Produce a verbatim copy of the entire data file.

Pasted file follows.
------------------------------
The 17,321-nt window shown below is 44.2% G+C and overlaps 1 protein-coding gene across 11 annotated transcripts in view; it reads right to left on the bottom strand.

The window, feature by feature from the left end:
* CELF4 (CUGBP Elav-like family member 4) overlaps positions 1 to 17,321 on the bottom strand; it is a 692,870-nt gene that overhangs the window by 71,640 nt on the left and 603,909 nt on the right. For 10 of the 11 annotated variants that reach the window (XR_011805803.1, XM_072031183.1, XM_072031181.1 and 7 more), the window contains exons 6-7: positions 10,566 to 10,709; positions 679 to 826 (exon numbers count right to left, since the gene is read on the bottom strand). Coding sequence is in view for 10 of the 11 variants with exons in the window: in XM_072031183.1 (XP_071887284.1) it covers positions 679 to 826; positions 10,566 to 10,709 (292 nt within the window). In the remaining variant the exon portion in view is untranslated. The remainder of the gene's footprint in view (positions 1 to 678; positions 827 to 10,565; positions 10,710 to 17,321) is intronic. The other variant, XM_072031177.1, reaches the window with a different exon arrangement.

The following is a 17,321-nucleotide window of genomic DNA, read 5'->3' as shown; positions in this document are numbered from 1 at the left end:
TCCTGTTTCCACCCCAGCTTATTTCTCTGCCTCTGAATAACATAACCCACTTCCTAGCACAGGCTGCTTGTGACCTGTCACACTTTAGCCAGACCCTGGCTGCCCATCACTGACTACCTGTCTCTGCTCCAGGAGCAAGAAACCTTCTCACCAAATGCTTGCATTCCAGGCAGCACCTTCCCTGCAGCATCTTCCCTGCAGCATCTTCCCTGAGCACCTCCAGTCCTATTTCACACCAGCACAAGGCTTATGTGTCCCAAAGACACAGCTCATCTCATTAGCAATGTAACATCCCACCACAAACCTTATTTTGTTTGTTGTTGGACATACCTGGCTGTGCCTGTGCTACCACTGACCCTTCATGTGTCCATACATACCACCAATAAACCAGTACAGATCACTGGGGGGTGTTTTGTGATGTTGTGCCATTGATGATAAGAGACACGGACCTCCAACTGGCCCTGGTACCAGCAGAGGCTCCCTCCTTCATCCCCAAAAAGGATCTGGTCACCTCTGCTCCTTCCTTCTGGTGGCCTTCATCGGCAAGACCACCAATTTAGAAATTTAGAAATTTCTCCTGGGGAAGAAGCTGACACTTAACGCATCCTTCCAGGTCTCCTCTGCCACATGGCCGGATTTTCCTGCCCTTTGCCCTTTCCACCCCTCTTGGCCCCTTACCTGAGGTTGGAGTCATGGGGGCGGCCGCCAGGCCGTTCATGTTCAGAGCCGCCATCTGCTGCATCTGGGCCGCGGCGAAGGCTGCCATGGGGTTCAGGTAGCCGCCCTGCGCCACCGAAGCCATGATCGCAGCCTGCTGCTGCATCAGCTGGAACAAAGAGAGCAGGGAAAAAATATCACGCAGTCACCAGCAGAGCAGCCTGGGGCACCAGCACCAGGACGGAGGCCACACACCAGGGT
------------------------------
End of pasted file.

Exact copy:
The 17,321-nt window shown below is 44.2% G+C and overlaps 1 protein-coding gene across 11 annotated transcripts in view; it reads right to left on the bottom strand.

The window, feature by feature from the left end:
* CELF4 (CUGBP Elav-like family member 4) overlaps positions 1 to 17,321 on the bottom strand; it is a 692,870-nt gene that overhangs the window by 71,640 nt on the left and 603,909 nt on the right. For 10 of the 11 annotated variants that reach the window (XR_011805803.1, XM_072031183.1, XM_072031181.1 and 7 more), the window contains exons 6-7: positions 10,566 to 10,709; positions 679 to 826 (exon numbers count right to left, since the gene is read on the bottom strand). Coding sequence is in view for 10 of the 11 variants with exons in the window: in XM_072031183.1 (XP_071887284.1) it covers positions 679 to 826; positions 10,566 to 10,709 (292 nt within the window). In the remaining variant the exon portion in view is untranslated. The remainder of the gene's footprint in view (positions 1 to 678; positions 827 to 10,565; positions 10,710 to 17,321) is intronic. The other variant, XM_072031177.1, reaches the window with a different exon arrangement.

The following is a 17,321-nucleotide window of genomic DNA, read 5'->3' as shown; positions in this document are numbered from 1 at the left end:
TCCTGTTTCCACCCCAGCTTATTTCTCTGCCTCTGAATAACATAACCCACTTCCTAGCACAGGCTGCTTGTGACCTGTCACACTTTAGCCAGACCCTGGCTGCCCATCACTGACTACCTGTCTCTGCTCCAGGAGCAAGAAACCTTCTCACCAAATGCTTGCATTCCAGGCAGCACCTTCCCTGCAGCATCTTCCCTGCAGCATCTTCCCTGAGCACCTCCAGTCCTATTTCACACCAGCACAAGGCTTATGTGTCCCAAAGACACAGCTCATCTCATTAGCAATGTAACATCCCACCACAAACCTTATTTTGTTTGTTGTTGGACATACCTGGCTGTGCCTGTGCTACCACTGACCCTTCATGTGTCCATACATACCACCAATAAACCAGTACAGATCACTGGGGGGTGTTTTGTGATGTTGTGCCATTGATGATAAGAGACACGGACCTCCAACTGGCCCTGGTACCAGCAGAGGCTCCCTCCTTCATCCCCAAAAAGGATCTGGTCACCTCTGCTCCTTCCTTCTGGTGGCCTTCATCGGCAAGACCACCAATTTAGAAATTTAGAAATTTCTCCTGGGGAAGAAGCTGACACTTAACGCATCCTTCCAGGTCTCCTCTGCCACATGGCCGGATTTTCCTGCCCTTTGCCCTTTCCACCCCTCTTGGCCCCTTACCTGAGGTTGGAGTCATGGGGGCGGCCGCCAGGCCGTTCATGTTCAGAGCCGCCATCTGCTGCATCTGGGCCGCGGCGAAGGCTGCCATGGGGTTCAGGTAGCCGCCCTGCGCCACCGAAGCCATGATCGCAGCCTGCTGCTGCATCAGCTGGAACAAAGAGAGCAGGGAAAAAATATCACGCAGTCACCAGCAGAGCAGCCTGGGGCACCAGCACCAGGACGGAGGCCACACACCAGGGT